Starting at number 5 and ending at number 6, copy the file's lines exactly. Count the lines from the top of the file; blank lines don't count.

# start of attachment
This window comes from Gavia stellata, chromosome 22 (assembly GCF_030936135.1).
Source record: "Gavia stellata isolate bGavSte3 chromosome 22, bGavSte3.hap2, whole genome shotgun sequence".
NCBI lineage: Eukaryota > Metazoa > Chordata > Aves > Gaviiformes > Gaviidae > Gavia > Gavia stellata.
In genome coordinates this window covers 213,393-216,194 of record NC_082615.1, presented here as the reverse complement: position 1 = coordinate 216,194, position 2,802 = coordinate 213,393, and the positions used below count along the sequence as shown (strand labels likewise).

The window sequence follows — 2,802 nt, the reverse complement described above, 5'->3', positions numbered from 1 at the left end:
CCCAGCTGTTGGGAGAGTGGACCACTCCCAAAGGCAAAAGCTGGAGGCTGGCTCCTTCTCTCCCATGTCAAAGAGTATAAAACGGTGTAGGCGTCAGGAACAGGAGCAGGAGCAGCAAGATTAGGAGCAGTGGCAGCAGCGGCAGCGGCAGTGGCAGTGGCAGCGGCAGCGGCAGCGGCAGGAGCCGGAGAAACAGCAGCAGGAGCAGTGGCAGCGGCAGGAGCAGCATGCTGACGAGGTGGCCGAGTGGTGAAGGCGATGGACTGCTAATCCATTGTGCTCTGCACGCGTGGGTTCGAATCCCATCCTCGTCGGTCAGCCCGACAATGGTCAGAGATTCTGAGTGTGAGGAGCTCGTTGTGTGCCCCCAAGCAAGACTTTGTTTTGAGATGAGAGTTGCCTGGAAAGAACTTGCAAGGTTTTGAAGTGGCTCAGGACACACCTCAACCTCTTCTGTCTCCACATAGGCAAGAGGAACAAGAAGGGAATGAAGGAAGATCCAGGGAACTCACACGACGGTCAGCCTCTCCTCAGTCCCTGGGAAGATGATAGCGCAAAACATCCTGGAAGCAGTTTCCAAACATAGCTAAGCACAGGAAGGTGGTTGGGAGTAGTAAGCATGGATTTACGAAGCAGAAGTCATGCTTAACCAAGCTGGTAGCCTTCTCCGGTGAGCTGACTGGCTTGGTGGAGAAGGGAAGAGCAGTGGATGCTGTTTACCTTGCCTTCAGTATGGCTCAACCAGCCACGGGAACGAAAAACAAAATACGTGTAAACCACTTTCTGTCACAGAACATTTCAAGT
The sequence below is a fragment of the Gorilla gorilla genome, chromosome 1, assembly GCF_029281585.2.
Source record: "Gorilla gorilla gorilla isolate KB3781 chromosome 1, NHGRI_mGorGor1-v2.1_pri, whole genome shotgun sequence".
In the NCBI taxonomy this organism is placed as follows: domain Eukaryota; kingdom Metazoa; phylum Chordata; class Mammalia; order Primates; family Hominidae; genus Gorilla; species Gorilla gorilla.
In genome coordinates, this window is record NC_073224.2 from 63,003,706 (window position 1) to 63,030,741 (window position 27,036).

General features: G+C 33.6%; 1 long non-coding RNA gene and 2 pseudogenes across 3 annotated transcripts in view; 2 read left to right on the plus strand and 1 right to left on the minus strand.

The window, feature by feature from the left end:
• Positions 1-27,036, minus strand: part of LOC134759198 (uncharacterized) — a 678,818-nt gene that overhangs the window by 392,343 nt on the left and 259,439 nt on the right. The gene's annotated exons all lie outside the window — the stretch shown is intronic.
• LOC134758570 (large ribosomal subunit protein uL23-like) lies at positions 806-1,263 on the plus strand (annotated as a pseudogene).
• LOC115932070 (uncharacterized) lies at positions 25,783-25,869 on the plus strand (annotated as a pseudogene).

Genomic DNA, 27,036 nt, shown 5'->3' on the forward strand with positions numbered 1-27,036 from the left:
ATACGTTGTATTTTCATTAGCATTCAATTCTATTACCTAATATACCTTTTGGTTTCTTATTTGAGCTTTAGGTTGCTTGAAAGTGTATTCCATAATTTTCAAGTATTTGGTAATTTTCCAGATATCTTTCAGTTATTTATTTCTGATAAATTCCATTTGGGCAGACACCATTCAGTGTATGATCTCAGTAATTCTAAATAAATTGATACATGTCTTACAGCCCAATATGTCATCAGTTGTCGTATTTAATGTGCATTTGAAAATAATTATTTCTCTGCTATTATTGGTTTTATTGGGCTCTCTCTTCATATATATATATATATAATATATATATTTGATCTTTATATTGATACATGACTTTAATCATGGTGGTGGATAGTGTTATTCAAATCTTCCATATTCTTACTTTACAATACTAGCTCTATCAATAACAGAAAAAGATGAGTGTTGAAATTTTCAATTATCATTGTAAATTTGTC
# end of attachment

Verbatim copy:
The window sequence follows — 2,802 nt, the reverse complement described above, 5'->3', positions numbered from 1 at the left end:
CCCAGCTGTTGGGAGAGTGGACCACTCCCAAAGGCAAAAGCTGGAGGCTGGCTCCTTCTCTCCCATGTCAAAGAGTATAAAACGGTGTAGGCGTCAGGAACAGGAGCAGGAGCAGCAAGATTAGGAGCAGTGGCAGCAGCGGCAGCGGCAGTGGCAGTGGCAGCGGCAGCGGCAGCGGCAGGAGCCGGAGAAACAGCAGCAGGAGCAGTGGCAGCGGCAGGAGCAGCATGCTGACGAGGTGGCCGAGTGGTGAAGGCGATGGACTGCTAATCCATTGTGCTCTGCACGCGTGGGTTCGAATCCCATCCTCGTCGGTCAGCCCGACAATGGTCAGAGATTCTGAGTGTGAGGAGCTCGTTGTGTGCCCCCAAGCAAGACTTTGTTTTGAGATGAGAGTTGCCTGGAAAGAACTTGCAAGGTTTTGAAGTGGCTCAGGACACACCTCAACCTCTTCTGTCTCCACATAGGCAAGAGGAACAAGAAGGGAATGAAGGAAGATCCAGGGAACTCACACGACGGTCAGCCTCTCCTCAGTCCCTGGGAAGATGATAGCGCAAAACATCCTGGAAGCAGTTTCCAAACATAGCTAAGCACAGGAAGGTGGTTGGGAGTAGTAAGCATGGATTTACGAAGCAGAAGTCATGCTTAACCAAGCTGGTAGCCTTCTCCGGTGAGCTGACTGGCTTGGTGGAGAAGGGAAGAGCAGTGGATGCTGTTTACCTTGCCTTCAGTATGGCTCAACCAGCCACGGGAACGAAAAACAAAATACGTGTAAACCACTTTCTGTCACAGAACATTTCAAGT